Police have long used drug tests to find who’s on the up-and-up and who is using illicit drugs. Now, however, CBD is making that line far more blurry.
CBD, as most are aware, is the relative of marijuana derived from hemp that doesn’t get its users high. As more people turn to it, police are more and more worried about false positives in their tests.
Whether or not police should be enforcing laws against peaceful pot users when a whole slew of states in the Union have legalized the stuff isn’t really at issue here. Truth is, no matter how one feels about pot laws, the less false positives when it comes to drug stops and arrests, the better off everyone will be.
According to an NBC affiliate in Washington, a test made available to U.S. police in June can discern between types of cannabinoids, reducing bad arrests and false positives for those who simply use CBD, which is legal. 
The tests were invented in Switzerland to identify cannabis compounds with less than 1% THC — the active ingredient in marijuana — as allowable, according to NBC.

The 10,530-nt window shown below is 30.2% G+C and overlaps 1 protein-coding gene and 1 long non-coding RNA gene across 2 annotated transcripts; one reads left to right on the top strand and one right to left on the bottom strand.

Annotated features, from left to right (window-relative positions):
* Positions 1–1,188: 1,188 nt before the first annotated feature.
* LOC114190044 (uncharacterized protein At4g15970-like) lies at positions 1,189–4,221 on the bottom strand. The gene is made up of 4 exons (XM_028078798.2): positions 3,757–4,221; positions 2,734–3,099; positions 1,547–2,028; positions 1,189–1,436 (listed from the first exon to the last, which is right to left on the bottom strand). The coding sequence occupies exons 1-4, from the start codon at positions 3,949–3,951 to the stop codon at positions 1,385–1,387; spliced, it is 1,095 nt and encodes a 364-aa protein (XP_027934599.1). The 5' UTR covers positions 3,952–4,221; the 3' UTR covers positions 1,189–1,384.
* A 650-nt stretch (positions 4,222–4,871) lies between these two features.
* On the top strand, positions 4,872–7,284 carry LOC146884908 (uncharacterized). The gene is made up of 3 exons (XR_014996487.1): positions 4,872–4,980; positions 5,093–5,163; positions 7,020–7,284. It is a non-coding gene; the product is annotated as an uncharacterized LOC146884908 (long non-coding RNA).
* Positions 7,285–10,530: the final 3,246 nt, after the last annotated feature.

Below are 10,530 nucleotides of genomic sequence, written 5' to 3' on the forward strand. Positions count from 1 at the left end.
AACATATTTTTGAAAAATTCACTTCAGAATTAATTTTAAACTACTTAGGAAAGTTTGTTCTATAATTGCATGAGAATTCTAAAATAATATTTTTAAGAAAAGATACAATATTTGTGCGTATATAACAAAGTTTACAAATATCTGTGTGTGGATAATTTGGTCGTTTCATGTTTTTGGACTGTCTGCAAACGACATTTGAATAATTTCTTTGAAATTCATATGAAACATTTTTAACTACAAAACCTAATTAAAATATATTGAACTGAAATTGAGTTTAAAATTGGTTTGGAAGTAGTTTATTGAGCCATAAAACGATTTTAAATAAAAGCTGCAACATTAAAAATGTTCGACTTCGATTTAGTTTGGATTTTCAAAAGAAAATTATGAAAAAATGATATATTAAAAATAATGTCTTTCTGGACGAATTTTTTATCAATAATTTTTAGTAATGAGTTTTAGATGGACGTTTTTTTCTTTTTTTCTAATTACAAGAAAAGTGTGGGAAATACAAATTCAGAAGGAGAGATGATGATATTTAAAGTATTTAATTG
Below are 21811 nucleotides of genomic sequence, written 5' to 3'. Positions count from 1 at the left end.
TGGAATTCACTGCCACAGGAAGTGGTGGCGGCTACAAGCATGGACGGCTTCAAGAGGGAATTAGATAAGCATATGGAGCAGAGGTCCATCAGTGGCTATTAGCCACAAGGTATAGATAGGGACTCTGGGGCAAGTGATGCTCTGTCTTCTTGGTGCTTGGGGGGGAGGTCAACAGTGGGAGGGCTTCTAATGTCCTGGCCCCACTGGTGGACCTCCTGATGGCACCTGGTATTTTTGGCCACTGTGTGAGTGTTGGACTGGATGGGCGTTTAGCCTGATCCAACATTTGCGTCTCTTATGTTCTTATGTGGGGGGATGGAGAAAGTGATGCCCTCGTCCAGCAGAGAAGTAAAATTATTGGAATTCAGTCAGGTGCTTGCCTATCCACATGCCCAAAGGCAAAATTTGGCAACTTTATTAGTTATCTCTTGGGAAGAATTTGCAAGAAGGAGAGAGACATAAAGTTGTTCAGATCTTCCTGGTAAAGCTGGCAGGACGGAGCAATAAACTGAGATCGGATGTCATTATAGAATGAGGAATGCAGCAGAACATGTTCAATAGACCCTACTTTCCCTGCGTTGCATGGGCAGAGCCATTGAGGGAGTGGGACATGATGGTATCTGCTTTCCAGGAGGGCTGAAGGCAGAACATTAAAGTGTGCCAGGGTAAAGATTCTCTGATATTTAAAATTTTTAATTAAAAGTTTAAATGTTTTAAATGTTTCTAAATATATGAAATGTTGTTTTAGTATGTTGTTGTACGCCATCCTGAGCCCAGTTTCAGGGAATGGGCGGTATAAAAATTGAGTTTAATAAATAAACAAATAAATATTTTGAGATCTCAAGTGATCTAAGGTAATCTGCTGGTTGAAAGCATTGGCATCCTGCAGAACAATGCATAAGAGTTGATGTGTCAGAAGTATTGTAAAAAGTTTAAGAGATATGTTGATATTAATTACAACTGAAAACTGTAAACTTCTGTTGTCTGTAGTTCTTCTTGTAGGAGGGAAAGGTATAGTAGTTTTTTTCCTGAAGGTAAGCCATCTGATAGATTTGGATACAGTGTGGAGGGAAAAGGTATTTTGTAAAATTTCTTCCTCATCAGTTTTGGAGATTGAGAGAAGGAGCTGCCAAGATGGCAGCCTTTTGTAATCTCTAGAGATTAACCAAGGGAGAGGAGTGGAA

"With the way laws are changing in each state, this could blow up probably overnight," distributor of the new drug tests John Waldheim told the NBC affiliate. 
Those hoping to be especially relevant by using the new tests at the Broward County, Florida Sheriff’s office have even phased out traditional THC tests completely in favor of the more cutting edge tests. 
"We wanted to get ahead of the game," Lauderdale Police Chief Constance Stanley said. "We definitely don't want to put anyone who's innocent in jail.” 
Florida officially legalized CBD July 1, though the substance has been licit at the federal level since late 2018. 
Meanwhile, Florida police stations are warning officers not to jump on board the CBD trend for fear of turning up drug tests that implicate cops. 
First Coast News reports that police in Jacksonville, Florida and elsewhere in the state recently received a memo warning them against using increasingly popular CBD products. 
Still, cops won’t face legal consequences for using the legal supplement.
“It’s not an offense to test positive,” Lawyer Tad Delegal told First Coast News. “It’s an offense to use illegal drugs, so if CBD oil is a legal medication -- which I believe it is -- they can’t discipline officers for the use of that legal medication.” 
Part of the reason for the confusion is that CBD is highly popular and breaks down class and generational boundaries usually associated with traditional marijuana use. Plenty of people from all walks of life love CBD for their chronic pain, anxiety, sleeplessness and even some forms of epilepsy.